As the Middle East exploded this week, Yasser Arafat's ghost floated above the smoke of battle. The fearful conflagration involving Israel, Palestine and Lebanon has myriad roots. An international cataclysm is seldom neat and tidy.

Arafat's legacy was his missed opportunity to build a stable government. As a consequence, Palestine's politics have devolved into a destabilizing Hamas-controlled regime.

"Yasser Arafat spent the better part of his life fighting for freedom for his people, but when he had the opportunity to govern them as the first president of the Palestinian Authority he proved to be a dictator rather than a democrat," wrote Muqtedar Khan, nonresident fellow of the Saban Center for Middle East Policy.

Khan notes that President Bill Clinton and Israeli Prime Minister Ehud Barak contributed to the lost opportunity of stabilizing Israeli-Palestinian relations.

Arafat wasted his appointment with history by passing up opportunities that have since vanished. That lesson is not unique to world politics. It has meaning at every level of public and civic political discourse.

The basic principle is simple. All of us live within an ever-changing system of relationships and unfolding opportunities. If a community, a business, a state or nation fails to seize it's moment, there is a calculable cost in that lost opportunity.The great American illusion is that technology and wealth allow us to live beyond the reach of history. Because the American war machine seems to have the power to create miracles like one sees in movie fantasies, we shirk the hard work of trying to understand the world's political ecology and the context of history.

In addition to this myopia, we are selling off our heritage. Too many powerful Americans are drunk on greed.

Responding to the jarring contrast of corporate venality and dead soldiers, writer Ben Stein has asked: "Is this America, where far too many of the rich endlessly loot their stockholders in the teeth, the America that our soldiers in Ramadi and Kirkuk and Anbar Province and Afghanistan are fighting for?"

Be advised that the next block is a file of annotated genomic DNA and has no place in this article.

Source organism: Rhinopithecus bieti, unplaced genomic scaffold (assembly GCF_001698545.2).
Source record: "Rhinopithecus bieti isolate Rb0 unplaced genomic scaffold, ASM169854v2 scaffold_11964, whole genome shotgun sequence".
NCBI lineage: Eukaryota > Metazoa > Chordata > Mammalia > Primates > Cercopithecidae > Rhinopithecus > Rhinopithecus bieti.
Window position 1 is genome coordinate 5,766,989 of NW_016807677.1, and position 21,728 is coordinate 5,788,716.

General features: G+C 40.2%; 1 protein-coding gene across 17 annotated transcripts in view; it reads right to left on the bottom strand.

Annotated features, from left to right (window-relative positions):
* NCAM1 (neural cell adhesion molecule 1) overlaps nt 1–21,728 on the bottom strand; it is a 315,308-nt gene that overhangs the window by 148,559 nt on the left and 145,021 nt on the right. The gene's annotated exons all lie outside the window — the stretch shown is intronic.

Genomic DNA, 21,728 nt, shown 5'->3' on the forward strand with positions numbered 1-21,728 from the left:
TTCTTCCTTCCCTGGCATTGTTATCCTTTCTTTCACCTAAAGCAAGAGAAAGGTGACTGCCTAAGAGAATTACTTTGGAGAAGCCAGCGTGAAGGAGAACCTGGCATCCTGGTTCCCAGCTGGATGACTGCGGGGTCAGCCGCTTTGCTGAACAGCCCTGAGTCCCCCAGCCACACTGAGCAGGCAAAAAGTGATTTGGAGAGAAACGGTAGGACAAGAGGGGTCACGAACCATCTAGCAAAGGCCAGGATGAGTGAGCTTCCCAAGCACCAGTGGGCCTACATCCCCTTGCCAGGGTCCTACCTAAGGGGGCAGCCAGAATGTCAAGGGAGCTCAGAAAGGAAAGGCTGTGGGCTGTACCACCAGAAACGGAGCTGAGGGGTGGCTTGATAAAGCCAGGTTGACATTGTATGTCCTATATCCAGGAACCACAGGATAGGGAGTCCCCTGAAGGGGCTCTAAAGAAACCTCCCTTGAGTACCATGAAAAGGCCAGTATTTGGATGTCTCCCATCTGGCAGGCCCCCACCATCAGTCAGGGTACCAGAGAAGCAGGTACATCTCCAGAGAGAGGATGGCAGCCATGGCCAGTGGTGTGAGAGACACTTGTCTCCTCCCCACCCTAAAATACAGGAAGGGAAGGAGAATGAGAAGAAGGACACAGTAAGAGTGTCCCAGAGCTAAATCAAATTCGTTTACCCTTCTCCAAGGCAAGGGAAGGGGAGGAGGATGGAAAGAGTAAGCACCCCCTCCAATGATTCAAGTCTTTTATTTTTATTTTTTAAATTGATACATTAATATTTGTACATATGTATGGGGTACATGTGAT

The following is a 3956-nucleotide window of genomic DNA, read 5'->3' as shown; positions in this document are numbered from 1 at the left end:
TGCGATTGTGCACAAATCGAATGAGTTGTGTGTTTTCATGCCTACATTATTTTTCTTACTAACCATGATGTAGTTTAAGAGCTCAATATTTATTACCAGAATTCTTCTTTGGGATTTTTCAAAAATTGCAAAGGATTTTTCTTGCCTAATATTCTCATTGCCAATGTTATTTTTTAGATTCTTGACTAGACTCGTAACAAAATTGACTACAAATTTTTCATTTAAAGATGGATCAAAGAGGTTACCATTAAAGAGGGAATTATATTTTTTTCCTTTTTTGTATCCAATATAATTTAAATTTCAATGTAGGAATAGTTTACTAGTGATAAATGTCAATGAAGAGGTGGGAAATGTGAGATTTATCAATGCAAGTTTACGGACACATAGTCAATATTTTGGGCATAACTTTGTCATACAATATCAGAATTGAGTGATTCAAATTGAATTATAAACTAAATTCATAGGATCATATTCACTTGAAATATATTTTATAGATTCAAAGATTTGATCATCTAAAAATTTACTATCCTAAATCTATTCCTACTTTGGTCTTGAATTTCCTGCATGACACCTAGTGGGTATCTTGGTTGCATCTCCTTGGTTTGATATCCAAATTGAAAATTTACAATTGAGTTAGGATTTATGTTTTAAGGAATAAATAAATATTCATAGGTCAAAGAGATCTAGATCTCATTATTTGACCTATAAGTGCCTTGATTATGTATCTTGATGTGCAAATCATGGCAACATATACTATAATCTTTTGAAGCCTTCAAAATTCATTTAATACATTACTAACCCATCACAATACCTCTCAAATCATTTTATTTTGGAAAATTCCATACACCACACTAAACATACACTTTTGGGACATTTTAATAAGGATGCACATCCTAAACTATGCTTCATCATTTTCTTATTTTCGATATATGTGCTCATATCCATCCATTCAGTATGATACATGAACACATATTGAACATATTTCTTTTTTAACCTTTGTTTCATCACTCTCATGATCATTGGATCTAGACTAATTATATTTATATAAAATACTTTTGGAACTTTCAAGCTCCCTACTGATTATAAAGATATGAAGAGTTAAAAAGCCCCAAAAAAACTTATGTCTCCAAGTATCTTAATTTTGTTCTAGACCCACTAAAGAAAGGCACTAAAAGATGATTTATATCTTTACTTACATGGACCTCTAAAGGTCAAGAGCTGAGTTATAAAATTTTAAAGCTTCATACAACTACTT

Stein's question describes an obscene juxtaposition of soldiers and families that bear the ultimate burden of war and corporate pirates who ravage the nation in an era of unparalleled corporate corruption and greed.A nation may not long mortgage its assets or squander opportunities. On the grand scale, that was the lesson of World War I in England, where 908,371 war dead and 2 million wounded were mourned as "the flower of a generation." The extinction of that vital demographic speeded the process of the United Kingdom's national decline.

If you live in a small town, you see societal trends played out on a much smaller scale, but vividly. Principally, you may observe the lost opportunity in young people whose promise is curtailed too young. Some of these lives are stunted by drugs, adolescent pregnancy or lack of encouragement. Nationally, there is a downward trend of boys going on to college. So we have American citizens wasting their opportunity while immigrants are scorned for risking death to have the opportunity to live here.War represents the ultimate detour and lost opportunity. While war is profit for some corporations, it represents death, injury and destruction for many and a vestige that nations deal with for decades.

Like Arafat, President Bush is wasting opportunity, but in a different way. Bush's legacy will be a huge debt we must repay and a war of occupation that we'll spend years getting over. Placed next to President Eisenhower, Bush's lack of perspective is obvious. Said Eisenhower, "I hate war as only a soldier who has lived it can, only as one who has seen its brutality, its futility and its stupidity."

- S.A.F.

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